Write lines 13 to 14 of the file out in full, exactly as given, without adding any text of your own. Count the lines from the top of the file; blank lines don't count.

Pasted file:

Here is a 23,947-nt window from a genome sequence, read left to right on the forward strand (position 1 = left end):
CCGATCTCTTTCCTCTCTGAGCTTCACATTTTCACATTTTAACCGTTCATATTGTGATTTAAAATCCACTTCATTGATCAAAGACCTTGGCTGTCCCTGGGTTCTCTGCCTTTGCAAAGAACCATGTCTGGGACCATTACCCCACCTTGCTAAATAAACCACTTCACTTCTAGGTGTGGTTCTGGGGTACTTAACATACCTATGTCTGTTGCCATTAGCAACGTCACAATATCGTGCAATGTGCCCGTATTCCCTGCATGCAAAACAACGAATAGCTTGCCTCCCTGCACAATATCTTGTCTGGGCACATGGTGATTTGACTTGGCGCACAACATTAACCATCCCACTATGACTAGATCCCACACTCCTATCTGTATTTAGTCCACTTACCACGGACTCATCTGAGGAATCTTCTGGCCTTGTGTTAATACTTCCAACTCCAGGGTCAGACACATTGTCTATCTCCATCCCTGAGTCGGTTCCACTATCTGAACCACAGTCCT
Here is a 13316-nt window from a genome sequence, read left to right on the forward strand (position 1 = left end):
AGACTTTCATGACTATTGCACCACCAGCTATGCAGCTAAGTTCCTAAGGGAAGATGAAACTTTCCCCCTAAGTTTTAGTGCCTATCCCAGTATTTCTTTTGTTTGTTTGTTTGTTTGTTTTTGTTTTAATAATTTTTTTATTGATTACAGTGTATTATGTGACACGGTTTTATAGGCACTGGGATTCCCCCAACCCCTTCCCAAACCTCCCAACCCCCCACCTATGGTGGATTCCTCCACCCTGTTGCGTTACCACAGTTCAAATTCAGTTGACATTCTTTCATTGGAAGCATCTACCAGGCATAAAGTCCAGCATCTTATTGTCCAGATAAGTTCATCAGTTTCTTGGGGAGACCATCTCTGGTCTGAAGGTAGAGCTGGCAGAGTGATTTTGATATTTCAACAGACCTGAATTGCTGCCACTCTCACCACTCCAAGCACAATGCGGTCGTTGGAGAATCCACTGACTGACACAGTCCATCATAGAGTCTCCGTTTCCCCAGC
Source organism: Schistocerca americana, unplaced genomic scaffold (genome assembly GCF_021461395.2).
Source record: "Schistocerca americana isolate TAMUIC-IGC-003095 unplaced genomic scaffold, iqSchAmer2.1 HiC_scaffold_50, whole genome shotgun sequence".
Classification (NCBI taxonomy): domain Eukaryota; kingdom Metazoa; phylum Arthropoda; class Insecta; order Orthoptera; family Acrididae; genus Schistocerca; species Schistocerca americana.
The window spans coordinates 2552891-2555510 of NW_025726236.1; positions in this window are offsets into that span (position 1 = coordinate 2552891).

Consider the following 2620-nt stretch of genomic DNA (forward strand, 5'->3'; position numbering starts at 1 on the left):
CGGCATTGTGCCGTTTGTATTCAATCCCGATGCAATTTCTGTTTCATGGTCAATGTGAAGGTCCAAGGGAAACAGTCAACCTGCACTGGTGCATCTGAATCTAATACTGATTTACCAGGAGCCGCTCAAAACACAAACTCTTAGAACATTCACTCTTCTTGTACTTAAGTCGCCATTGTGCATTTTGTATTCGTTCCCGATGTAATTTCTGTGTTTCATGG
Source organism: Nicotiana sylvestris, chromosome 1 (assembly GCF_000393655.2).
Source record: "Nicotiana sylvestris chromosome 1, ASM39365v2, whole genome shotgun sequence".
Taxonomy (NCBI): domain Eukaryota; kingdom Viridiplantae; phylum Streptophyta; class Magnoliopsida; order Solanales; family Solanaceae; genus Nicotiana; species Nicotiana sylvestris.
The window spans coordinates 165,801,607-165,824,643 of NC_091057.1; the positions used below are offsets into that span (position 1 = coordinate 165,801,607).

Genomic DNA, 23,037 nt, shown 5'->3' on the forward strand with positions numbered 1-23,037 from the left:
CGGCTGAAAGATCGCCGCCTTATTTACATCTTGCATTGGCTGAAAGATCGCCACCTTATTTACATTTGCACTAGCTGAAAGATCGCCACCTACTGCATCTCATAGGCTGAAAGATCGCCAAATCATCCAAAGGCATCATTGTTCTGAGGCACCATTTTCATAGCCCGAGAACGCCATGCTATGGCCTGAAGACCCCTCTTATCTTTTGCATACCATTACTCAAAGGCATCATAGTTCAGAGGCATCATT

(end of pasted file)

Taxonomy (NCBI): domain Eukaryota; kingdom Viridiplantae; phylum Streptophyta; class Magnoliopsida; order Solanales; family Solanaceae; genus Nicotiana; species Nicotiana sylvestris.
The window spans coordinates 165,801,607-165,824,643 of NC_091057.1; the positions used below are offsets into that span (position 1 = coordinate 165,801,607).